Presence: Perhaps the Most Important Role of the Facilitator

A Reflection on the Role of the Facilitator

Greg Robinson, PHD.

Perhaps the most important role of the facilitator is just to be present.  If we think of experiential education as a journey in learning, growth and change, the effective facilitator chooses to join the journey and live among the people as they try to discern their way forward. This is no small role though it is perhaps an unexpected role. The effective facilitator realizes that he or she is not the keeper of the map, but rather an expert in traveling. The facilitator is not a GPS system telling people which way to go, but rather someone who has some experience with destinations. Facilitators may not always know the way, but they do try to keep in mind the characteristics of progress and some idea of the quality of the final destination. In times of great uncertainty, facilitators can lend courage, patience, and persistence to pilgrims who, along the journey, lose their grip on such things.

Let me tell a story my time working in youth ministry that illustrates this point: Many years ago a group of high school and junior high students arrived at their local Methodist church only to be presented with a dilemma. I told them that inside their classroom were the secrets to God and life. The only problem was that all the doors were locked, so they would have to find a way in. The only parameters that I gave them were that they could not destroy anything nor could they ask anyone for the key. As I sat observing their progress, I noticed many traits that people on an adventure have in common. Some quit and chose for others to lead them. Some experimented with unlocking the door, excitedly using trial and error in hopes of discovering the passage. Others sought to understand the entire situation, thinking broad and wide about the possibilities, which, in the end, paid off. They discovered that the windows in the old building not only lifted up, but the tops pulled down, and in that way, they entered the room. It was a curious and revealing lesson for all of us. As the facilitator, what did I do to help them? I gave no answers, hints, or suggestions. I did, however, remain among them. If I had gone for coffee, I fear they would have lost heart or gotten distracted because of the difficulty of the test. But by being among them, communicating my confidence that there was a solution and they were capable of finding it, the focus and motivation that was needed by those who were truly searching was provided. I think also, a second lesson that I learned is that I cannot force my way on them. I had left them a way into the room, which was only fair. Yet, it was not this entrance that they discovered but another one wholly unknown to me. If I had tried to tell them the one way, we would never have learned of other options. The presence of the facilitator is of highest importance. It is often the difference between the person or group quitting or continuing forward. It is difficult work, waiting until people find their way to a crossroads—decision points where they are ready to consider new questions. The challenge for the facilitator is to avoid becoming distracted or discouraged by the pace of the search. It is not the spiritual facilitator’s role to determine if people are journeying fast enough, only to accompany them in their way, offering support and companionship.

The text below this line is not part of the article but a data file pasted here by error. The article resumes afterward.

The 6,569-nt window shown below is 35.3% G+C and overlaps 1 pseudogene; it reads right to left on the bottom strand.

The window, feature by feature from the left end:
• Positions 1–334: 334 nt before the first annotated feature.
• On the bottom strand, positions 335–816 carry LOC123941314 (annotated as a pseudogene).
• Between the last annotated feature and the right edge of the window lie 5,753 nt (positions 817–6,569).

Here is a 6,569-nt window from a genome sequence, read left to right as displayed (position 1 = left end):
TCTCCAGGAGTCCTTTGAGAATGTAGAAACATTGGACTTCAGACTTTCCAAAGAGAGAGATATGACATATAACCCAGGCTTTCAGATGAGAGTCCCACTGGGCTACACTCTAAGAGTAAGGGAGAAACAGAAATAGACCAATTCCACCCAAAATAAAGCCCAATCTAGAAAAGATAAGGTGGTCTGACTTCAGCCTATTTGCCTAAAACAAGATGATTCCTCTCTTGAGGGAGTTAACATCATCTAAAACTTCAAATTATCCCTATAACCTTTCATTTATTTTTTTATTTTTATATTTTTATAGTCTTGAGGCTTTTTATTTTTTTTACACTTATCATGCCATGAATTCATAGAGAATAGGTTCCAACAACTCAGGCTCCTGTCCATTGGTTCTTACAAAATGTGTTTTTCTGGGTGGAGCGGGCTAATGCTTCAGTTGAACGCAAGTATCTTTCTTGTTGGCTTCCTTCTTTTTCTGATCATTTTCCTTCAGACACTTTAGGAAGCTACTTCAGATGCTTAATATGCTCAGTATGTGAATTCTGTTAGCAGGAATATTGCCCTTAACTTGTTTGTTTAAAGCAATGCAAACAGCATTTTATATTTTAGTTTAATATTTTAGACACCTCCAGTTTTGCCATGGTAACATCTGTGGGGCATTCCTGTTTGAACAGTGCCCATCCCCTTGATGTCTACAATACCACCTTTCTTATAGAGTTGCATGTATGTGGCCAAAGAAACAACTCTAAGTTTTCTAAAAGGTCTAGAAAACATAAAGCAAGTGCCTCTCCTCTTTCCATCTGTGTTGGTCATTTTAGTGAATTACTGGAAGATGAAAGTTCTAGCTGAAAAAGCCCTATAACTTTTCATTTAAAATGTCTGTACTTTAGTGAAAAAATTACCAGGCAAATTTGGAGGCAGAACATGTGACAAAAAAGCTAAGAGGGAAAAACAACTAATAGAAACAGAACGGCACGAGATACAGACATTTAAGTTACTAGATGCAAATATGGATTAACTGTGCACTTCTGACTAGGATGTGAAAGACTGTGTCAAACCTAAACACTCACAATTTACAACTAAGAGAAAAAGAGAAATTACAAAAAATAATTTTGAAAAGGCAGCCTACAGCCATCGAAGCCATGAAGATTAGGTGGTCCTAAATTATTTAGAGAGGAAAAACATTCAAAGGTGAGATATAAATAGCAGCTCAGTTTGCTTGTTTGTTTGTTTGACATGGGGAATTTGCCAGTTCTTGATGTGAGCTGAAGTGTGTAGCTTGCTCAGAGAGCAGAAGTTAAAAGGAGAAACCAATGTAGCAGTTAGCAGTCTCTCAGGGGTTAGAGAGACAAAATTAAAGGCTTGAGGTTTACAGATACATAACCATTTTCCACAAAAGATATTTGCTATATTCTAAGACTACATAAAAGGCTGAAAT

This is an excerpt from Greg’s books: Adventure in the Way of Jesus:An Experiential Approach to Spiritual Formation. Look for his newest publication co-authored with Mark Rose entitled: Lessons of the Way: Using Adventure to Explore the Way of Jesus to be released soon.

One Response to “Presence: Perhaps the Most Important Role of the Facilitator”

  1. Recently I wrote about this while exploring leadership training with corporate groups. The discussion was what is work?
    What you explain in the facilitation piece is the same definition of what work is. Work is making decisions, using judgment, within given parameters choosing one path over the other – while ensuring that the person doing to work has the requisite skills, and abilities to make the choices necessary for accomplishing the task.

    Experiential learning is supplying individuals, individually with skills in making decisions and using their judgment, within parameters, to do work…

    Just telling people what to do and they follow a route pattern then there is no work being done, a computer that makes no choices can do that work.

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